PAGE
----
“We have these four businesses now, and how we figure out how to build and scale and continue to achieve hyper growth is something she’s good at,” the source said. “They have a good relationship with one another, they approach problems in a different way, and they work together really well.”
Of Johnson, Chesky wrote: “We’re a better company because of Belinda’s leadership. As our COO, Belinda will be responsible for the systems and teams that enable our businesses to function, as well as our legal, policy and communications teams. Belinda will also be a partner to me. Belinda and I often approach things differently, and this is one of the reasons we’ve worked so well together over the years. I learn from her every day, and I’m a better leader because she is my partner.”
Johnson received the endorsements of the Airbnb board of directors, including board observer and LinkedIn founder Reid Hoffman.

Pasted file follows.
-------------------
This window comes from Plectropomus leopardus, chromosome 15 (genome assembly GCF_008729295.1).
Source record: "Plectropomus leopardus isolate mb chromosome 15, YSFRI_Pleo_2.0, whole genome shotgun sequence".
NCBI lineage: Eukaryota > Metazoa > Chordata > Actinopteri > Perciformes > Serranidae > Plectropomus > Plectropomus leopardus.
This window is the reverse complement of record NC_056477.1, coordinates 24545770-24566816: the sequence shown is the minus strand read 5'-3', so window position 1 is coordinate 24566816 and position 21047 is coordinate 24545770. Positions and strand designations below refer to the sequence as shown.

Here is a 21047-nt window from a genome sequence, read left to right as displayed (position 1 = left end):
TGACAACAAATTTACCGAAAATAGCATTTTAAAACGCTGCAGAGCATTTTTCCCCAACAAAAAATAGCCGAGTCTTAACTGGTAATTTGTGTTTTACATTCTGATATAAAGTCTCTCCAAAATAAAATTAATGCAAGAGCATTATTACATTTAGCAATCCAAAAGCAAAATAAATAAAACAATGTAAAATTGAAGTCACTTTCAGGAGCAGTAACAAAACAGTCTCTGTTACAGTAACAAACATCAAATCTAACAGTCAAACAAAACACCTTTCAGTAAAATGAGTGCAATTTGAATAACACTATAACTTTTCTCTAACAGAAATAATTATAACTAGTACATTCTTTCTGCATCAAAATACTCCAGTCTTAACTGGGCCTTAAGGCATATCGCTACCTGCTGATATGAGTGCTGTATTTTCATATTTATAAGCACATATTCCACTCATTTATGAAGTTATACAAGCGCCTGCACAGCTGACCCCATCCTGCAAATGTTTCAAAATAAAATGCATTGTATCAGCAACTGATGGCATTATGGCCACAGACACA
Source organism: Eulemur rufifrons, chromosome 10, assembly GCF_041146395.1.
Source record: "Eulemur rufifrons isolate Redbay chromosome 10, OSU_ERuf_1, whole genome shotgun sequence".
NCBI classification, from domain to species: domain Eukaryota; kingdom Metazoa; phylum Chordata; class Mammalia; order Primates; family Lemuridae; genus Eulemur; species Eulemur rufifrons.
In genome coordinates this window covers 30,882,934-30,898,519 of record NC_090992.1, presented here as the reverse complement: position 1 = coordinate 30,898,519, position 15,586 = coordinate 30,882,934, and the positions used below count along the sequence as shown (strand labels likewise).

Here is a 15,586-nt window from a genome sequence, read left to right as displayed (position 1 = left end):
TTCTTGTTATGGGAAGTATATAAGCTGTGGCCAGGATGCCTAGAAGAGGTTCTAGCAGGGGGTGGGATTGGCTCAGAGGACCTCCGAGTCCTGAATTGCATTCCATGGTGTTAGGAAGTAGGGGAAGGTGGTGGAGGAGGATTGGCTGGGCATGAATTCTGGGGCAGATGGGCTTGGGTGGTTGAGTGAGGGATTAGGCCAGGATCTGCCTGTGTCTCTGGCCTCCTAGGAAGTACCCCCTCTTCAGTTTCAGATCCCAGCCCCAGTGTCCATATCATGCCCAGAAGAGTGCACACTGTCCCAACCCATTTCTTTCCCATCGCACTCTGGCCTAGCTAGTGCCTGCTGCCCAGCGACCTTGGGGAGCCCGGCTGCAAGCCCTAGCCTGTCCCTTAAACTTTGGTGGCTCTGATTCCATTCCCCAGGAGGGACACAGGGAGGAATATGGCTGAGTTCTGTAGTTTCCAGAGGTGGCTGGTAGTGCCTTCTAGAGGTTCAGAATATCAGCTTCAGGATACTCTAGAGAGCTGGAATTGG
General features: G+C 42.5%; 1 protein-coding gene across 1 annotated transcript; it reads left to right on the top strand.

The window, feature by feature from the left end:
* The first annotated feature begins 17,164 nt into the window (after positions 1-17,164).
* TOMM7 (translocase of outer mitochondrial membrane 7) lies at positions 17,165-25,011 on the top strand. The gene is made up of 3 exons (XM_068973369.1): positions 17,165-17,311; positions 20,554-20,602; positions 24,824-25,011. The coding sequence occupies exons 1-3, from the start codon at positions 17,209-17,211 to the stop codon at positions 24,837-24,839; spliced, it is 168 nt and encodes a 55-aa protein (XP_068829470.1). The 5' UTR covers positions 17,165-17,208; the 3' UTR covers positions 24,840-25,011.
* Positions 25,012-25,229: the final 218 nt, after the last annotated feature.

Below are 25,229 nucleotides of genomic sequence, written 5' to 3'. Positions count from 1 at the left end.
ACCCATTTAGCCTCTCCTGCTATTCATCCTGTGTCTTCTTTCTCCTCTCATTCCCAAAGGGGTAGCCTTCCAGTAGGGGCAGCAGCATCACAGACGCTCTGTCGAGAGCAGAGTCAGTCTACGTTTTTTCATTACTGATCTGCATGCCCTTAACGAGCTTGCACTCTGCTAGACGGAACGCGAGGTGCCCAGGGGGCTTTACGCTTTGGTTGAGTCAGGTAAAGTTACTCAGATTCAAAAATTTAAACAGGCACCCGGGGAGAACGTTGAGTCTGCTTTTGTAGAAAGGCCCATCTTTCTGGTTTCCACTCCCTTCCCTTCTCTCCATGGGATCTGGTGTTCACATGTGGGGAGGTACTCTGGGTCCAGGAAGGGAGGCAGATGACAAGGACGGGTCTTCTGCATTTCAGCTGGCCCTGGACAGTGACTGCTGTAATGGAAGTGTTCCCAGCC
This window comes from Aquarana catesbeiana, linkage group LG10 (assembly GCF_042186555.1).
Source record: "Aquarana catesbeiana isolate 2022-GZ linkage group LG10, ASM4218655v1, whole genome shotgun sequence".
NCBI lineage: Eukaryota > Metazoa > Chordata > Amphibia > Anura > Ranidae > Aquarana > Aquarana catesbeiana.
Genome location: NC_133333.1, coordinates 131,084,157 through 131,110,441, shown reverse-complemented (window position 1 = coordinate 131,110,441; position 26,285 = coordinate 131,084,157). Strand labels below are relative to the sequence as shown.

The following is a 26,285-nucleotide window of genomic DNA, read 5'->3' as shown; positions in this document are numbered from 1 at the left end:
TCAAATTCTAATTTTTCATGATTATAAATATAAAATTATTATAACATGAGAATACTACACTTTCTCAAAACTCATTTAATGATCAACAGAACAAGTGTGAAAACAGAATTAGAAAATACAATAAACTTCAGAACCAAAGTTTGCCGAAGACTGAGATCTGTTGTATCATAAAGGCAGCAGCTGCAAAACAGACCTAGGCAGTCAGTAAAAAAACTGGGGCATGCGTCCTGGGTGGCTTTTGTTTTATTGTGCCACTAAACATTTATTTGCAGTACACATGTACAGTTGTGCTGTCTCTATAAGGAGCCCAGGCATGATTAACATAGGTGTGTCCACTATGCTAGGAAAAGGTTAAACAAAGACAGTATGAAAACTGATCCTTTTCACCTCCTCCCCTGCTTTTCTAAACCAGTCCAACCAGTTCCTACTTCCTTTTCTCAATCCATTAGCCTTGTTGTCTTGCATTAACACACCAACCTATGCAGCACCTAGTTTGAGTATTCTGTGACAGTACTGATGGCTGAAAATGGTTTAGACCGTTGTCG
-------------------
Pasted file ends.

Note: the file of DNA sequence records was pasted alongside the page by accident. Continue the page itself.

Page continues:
What This Means for the Future of Airbnb
The difference in philosophies that Tosi and Chesky had for growing Airbnb is something other tech darlings have faced in recent years, and in this case, it appears that the founder, or the Silicon Valley approach, has won out.
While startup founders whose companies are on the road to an IPO have often been asked to take a back seat to a “professional” CEO who could prepare the company to go public, today’s tech startup founders are often sticking around — and hoping to ensure their visions remain intact.
Uber’s Travis Kalanick, for one, was an example of that before he was unceremoniously asked to step down. Facebook founder Mark Zuckerberg’s experience with taking his company public, however, may serve as a better primer for what we can expect with Airbnb’s pursuit of an IPO.
It’s clear that with Johnson’s appointment and Tosi’s departure, Airbnb is a company that is holding steadfast to its founder’s vision: for Airbnb to become what other former Airbnb executives — former global head of hospitality and strategy Chip Conley and former chief marketing officer Jonathan Mildenhall among them — have described as a “super brand of travel.”
Exactly how Airbnb gets to that point, or fulfills that vision of Chesky’s, will certainly be an interesting journey to watch.